Social Media Privacy--Do You Really Care?

Facebook now offers users the ability to download all of their content in a simple zip file format, but this doesn't solve privacy concerns. Sure it's nice to be able to download all the content, but in the meantime Facebook still stores lots of valuable information about users.

Let's see a show of hands- how many of you have ever taken the time read Facebook's Privacy Policy? ... not many hands were raised which I find is the norm.

In the meantime here's what Facebook says about site activity information:

We keep track of some of the actions you take on Facebook, such as adding connections (including joining a group or adding a friend), creating a photo album, sending a gift, poking another user, indicating you "like" a post, attending an event, or connecting with an application. In some cases you are also taking an action when you provide information or content to us. For example, if you share a video, in addition to storing the actual content you uploaded, we might log the fact that you shared it.

eMarketer.com July 2010 estimates are that the advertising revenue for Facebook in 2010 is $1.28 billion which is about a 50% increase from the 2009 revenue of $665 million. It doesn't take rocket science to see that Facebook monetizes users' data and so it's hard to image that there is any real privacy on Facebook at all since Facebook sells information about everyone and what they do on Facebook.

What about Terms of Service and Privacy Policies?

Generally courts around the world enforce Terms of Service and Privacy Policies, but I continue to be amazed that so few people ever read these contracts that legally bind them to websites, and particularly Social Media sites. As part of my Law of eCommerce class I regularly review Terms of Service and Privacy Policies during each semester, and I find it fascinating that like businesses have such different business views....take a look at Google and Bing's Terms of Service and see how differently they bind their users even though they are in the same search engine business. For instance, Google does not require users to indemnify Google for claims brought against Google, but Bing does require users to indemnify Bing (Microsoft) if a claim is made against Bing based on the user's actions.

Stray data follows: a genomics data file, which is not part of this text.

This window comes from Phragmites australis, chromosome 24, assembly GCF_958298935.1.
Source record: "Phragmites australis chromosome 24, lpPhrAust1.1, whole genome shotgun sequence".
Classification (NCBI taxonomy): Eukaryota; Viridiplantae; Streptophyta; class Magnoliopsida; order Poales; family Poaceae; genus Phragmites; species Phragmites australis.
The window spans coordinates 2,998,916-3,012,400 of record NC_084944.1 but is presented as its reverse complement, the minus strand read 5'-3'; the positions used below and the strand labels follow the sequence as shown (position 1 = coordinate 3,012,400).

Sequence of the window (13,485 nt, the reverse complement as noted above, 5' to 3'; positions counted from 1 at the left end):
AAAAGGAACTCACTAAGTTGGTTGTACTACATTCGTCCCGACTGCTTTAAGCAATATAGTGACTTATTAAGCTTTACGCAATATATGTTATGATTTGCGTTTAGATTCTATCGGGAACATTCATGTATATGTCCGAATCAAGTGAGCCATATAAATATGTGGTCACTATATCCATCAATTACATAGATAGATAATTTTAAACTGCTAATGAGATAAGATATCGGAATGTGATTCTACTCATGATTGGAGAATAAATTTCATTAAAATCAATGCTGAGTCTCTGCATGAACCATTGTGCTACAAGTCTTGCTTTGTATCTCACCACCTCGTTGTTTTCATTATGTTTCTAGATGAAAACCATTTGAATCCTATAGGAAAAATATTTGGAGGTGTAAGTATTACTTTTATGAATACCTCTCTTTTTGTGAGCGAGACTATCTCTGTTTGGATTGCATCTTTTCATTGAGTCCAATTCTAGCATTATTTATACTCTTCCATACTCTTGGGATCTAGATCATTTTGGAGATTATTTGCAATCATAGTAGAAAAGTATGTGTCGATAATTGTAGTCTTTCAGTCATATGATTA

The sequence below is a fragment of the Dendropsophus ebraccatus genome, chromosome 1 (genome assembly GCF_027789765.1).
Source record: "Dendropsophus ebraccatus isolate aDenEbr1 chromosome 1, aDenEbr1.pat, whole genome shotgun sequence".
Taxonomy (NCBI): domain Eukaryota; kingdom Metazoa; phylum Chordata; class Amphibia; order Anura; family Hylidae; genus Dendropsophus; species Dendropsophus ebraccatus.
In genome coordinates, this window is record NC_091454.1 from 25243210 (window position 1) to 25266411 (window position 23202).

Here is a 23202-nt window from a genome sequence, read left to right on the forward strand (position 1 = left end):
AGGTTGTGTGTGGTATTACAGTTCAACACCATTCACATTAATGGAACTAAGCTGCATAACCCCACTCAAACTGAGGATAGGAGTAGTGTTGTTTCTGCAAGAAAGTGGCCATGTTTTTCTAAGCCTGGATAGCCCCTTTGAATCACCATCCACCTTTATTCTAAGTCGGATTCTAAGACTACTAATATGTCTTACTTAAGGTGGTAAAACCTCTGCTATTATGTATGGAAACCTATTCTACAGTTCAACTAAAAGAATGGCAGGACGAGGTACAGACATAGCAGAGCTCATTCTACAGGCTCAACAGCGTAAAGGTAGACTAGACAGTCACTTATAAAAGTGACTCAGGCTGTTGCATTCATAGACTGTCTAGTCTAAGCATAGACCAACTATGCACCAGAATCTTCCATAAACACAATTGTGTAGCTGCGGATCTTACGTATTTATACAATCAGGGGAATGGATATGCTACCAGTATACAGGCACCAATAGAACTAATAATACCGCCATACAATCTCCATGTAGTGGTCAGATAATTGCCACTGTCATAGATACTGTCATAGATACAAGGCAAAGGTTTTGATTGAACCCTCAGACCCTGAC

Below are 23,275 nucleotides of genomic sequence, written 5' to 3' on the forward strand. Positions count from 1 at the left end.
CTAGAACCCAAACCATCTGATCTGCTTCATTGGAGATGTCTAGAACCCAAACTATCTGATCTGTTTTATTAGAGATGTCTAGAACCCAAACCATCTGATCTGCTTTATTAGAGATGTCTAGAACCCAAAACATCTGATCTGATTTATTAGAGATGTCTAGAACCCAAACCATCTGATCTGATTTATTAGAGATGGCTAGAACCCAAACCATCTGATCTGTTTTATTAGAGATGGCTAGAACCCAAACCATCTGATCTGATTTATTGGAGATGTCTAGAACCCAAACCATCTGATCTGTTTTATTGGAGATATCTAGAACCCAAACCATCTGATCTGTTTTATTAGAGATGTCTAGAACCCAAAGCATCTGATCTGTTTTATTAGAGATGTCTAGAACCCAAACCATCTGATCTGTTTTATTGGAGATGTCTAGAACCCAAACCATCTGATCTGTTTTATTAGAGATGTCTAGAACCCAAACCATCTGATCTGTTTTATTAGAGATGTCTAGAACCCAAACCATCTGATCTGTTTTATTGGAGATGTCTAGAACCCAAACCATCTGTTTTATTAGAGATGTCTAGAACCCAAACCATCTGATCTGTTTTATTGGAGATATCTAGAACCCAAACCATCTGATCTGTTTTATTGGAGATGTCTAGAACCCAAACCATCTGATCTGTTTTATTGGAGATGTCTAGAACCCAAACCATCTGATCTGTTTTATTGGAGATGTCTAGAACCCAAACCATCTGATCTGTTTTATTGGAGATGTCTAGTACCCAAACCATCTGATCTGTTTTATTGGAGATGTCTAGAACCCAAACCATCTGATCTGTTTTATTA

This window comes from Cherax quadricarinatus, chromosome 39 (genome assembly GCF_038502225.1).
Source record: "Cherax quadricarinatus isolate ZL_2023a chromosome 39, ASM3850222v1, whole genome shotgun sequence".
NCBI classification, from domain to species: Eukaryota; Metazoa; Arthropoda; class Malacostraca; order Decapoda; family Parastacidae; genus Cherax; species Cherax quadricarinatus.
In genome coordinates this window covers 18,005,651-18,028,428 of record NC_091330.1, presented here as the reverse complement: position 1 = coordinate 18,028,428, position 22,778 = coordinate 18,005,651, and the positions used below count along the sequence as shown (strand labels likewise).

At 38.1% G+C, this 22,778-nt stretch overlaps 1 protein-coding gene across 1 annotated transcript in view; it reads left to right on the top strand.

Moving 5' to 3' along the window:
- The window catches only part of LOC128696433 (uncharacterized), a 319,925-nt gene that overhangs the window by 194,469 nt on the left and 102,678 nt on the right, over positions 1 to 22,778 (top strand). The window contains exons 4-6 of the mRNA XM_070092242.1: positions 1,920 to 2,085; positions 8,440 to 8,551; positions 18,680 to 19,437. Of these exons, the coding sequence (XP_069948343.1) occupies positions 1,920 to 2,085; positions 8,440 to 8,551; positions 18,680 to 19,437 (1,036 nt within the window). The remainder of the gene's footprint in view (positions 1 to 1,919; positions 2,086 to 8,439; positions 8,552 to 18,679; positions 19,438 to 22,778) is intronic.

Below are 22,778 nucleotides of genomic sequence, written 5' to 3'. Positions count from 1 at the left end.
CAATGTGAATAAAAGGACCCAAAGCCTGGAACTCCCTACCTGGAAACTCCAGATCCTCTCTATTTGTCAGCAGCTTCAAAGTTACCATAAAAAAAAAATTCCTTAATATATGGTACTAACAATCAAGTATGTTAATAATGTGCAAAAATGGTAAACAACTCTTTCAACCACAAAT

Think about Terms of Service and Privacy Policies

Often I find that my clients merely copy Terms of Service and Privacy Policies for their websites without taking into account that they may be in the software development and licensing business, but since they are not IBM, it's not a good idea to just copy IBM's Terms of Service and Privacy Policy as if they will properly protect themselves. One should use good judgment about how to bind users contractually to websites, and make sure the Terms of Service and Privacy Policies are consistent with the way their conduct their businesses.

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